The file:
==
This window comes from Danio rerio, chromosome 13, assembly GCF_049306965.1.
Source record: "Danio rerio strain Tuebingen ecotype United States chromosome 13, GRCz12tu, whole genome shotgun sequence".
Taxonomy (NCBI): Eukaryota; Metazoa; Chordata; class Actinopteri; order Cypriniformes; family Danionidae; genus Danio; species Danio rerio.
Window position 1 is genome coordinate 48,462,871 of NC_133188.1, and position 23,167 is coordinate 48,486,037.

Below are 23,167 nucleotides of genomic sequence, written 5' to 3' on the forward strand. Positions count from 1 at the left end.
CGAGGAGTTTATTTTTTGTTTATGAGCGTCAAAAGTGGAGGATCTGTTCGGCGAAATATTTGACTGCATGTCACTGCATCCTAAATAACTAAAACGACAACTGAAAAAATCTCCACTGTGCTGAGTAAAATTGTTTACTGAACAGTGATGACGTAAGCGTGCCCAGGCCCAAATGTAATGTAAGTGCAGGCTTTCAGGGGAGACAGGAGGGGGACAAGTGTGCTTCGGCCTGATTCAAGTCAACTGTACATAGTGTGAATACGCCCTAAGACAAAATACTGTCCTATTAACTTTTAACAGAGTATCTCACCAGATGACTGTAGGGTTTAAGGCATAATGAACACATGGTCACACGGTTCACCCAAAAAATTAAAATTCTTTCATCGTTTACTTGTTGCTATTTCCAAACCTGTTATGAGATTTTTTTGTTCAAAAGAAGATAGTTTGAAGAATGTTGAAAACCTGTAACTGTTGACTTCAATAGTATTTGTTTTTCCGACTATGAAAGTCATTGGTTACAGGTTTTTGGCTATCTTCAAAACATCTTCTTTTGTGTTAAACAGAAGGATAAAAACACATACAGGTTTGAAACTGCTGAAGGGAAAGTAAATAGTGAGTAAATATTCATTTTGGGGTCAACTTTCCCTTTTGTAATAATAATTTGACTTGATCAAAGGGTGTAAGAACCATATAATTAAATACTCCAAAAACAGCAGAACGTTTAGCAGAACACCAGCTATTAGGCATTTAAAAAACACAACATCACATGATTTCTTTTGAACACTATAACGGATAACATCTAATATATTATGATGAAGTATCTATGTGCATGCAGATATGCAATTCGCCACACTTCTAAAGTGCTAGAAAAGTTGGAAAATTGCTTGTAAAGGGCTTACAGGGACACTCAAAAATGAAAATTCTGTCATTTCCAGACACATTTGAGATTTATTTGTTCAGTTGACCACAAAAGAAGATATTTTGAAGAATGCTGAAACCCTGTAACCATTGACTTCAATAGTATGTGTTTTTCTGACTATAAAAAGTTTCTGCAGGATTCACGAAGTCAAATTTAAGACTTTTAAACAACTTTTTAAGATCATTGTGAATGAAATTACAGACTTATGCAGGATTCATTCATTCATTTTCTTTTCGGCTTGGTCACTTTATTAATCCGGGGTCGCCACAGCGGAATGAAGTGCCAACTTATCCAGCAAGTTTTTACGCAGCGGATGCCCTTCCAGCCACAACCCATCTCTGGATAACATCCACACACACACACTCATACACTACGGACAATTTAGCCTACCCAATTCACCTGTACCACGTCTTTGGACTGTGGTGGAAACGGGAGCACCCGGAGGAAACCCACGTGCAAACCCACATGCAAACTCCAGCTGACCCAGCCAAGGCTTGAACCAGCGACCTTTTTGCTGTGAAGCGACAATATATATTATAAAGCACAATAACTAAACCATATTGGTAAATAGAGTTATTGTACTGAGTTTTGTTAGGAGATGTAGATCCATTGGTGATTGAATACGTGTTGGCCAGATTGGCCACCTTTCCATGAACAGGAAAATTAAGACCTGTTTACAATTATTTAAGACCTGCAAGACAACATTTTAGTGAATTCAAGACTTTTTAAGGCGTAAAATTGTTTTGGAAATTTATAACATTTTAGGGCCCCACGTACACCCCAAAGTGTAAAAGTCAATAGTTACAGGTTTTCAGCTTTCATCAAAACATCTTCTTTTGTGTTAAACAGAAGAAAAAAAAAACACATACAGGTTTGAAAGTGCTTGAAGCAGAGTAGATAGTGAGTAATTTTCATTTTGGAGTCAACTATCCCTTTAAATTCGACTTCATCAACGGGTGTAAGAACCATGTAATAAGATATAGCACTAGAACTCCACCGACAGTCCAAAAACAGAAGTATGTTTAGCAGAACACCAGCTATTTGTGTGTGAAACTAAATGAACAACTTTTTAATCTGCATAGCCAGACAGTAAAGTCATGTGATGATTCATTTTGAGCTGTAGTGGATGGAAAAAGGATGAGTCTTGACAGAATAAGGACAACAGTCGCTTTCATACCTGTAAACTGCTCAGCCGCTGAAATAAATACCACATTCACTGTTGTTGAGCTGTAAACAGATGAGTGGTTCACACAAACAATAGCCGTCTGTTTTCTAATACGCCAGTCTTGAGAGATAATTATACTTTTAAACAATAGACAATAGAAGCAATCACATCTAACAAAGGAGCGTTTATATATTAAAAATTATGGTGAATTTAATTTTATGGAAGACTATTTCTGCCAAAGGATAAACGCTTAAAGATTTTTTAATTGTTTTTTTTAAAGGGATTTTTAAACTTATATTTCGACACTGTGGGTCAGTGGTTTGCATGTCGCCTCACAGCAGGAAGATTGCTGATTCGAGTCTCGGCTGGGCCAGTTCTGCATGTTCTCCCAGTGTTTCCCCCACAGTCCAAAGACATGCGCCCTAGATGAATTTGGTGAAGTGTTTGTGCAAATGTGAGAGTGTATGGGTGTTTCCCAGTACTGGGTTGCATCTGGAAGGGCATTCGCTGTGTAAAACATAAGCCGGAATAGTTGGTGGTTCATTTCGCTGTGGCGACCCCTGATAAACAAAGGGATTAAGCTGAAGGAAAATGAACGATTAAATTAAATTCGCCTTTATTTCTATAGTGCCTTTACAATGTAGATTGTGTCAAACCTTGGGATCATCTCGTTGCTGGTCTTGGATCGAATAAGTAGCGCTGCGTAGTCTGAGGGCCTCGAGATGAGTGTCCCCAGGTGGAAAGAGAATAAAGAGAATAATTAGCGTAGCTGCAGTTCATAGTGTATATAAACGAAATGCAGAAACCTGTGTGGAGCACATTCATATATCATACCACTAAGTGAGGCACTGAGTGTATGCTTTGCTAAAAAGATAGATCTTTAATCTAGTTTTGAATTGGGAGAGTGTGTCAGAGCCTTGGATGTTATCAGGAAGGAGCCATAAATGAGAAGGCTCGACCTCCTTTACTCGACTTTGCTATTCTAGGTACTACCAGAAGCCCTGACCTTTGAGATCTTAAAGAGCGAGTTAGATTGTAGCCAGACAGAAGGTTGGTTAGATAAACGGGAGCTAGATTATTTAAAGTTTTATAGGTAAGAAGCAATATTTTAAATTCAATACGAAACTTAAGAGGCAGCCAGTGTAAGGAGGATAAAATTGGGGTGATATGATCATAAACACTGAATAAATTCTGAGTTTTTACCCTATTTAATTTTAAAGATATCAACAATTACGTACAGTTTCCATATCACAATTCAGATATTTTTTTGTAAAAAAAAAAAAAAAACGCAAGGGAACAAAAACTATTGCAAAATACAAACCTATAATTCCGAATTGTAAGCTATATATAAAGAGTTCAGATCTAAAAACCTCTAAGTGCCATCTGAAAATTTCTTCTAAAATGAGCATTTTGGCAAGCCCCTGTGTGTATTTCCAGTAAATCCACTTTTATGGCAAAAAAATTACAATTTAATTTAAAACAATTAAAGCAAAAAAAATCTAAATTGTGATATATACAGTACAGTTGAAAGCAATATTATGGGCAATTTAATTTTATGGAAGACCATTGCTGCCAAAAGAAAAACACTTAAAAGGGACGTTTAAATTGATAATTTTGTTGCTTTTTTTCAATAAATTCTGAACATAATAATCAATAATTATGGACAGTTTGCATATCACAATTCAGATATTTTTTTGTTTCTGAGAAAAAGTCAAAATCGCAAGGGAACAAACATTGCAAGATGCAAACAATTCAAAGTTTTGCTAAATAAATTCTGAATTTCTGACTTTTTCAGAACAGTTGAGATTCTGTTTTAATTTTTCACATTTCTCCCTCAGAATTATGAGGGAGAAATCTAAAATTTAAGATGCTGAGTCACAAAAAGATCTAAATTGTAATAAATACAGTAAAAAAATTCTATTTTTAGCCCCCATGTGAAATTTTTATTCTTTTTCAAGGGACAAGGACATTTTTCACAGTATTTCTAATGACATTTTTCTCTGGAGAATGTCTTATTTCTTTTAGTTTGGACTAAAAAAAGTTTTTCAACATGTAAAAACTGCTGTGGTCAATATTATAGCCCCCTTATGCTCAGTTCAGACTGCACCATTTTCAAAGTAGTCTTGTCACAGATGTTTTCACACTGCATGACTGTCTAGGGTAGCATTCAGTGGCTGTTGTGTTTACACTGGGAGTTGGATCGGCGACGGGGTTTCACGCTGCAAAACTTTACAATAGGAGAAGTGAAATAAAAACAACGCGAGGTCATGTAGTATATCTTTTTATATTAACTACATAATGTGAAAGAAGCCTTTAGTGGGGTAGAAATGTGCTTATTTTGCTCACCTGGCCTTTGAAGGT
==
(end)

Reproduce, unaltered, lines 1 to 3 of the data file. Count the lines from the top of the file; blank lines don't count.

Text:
This window comes from Danio rerio, chromosome 13, assembly GCF_049306965.1.
Source record: "Danio rerio strain Tuebingen ecotype United States chromosome 13, GRCz12tu, whole genome shotgun sequence".
Taxonomy (NCBI): Eukaryota; Metazoa; Chordata; class Actinopteri; order Cypriniformes; family Danionidae; genus Danio; species Danio rerio.